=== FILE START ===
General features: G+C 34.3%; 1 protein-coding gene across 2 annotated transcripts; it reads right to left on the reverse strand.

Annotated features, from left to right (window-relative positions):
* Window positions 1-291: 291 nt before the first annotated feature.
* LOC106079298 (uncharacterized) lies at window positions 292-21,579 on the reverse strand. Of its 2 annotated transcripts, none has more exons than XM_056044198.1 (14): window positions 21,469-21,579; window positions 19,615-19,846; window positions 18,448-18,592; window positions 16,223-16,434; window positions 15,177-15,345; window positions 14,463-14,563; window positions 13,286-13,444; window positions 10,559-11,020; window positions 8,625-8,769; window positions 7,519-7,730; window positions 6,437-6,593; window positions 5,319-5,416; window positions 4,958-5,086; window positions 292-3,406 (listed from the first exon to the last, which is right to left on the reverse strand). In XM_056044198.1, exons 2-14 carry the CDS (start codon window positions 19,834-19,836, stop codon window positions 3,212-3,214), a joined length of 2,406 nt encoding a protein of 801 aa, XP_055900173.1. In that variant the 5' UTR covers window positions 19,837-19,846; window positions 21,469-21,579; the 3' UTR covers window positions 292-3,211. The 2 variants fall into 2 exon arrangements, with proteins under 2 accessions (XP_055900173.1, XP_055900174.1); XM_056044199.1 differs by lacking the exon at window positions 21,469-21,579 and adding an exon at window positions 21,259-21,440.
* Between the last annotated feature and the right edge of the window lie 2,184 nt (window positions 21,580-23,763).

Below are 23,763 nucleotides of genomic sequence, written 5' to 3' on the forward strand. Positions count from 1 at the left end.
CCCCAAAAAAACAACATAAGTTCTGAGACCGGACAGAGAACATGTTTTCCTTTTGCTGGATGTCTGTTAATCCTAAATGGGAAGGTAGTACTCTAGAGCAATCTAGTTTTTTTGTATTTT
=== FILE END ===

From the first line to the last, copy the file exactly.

General features: G+C 34.3%; 1 protein-coding gene across 2 annotated transcripts; it reads right to left on the reverse strand.

Annotated features, from left to right (window-relative positions):
* Window positions 1-291: 291 nt before the first annotated feature.
* LOC106079298 (uncharacterized) lies at window positions 292-21,579 on the reverse strand. Of its 2 annotated transcripts, none has more exons than XM_056044198.1 (14): window positions 21,469-21,579; window positions 19,615-19,846; window positions 18,448-18,592; window positions 16,223-16,434; window positions 15,177-15,345; window positions 14,463-14,563; window positions 13,286-13,444; window positions 10,559-11,020; window positions 8,625-8,769; window positions 7,519-7,730; window positions 6,437-6,593; window positions 5,319-5,416; window positions 4,958-5,086; window positions 292-3,406 (listed from the first exon to the last, which is right to left on the reverse strand). In XM_056044198.1, exons 2-14 carry the CDS (start codon window positions 19,834-19,836, stop codon window positions 3,212-3,214), a joined length of 2,406 nt encoding a protein of 801 aa, XP_055900173.1. In that variant the 5' UTR covers window positions 19,837-19,846; window positions 21,469-21,579; the 3' UTR covers window positions 292-3,211. The 2 variants fall into 2 exon arrangements, with proteins under 2 accessions (XP_055900173.1, XP_055900174.1); XM_056044199.1 differs by lacking the exon at window positions 21,469-21,579 and adding an exon at window positions 21,259-21,440.
* Between the last annotated feature and the right edge of the window lie 2,184 nt (window positions 21,580-23,763).

Below are 23,763 nucleotides of genomic sequence, written 5' to 3' on the forward strand. Positions count from 1 at the left end.
CCCCAAAAAAACAACATAAGTTCTGAGACCGGACAGAGAACATGTTTTCCTTTTGCTGGATGTCTGTTAATCCTAAATGGGAAGGTAGTACTCTAGAGCAATCTAGTTTTTTTGTATTTT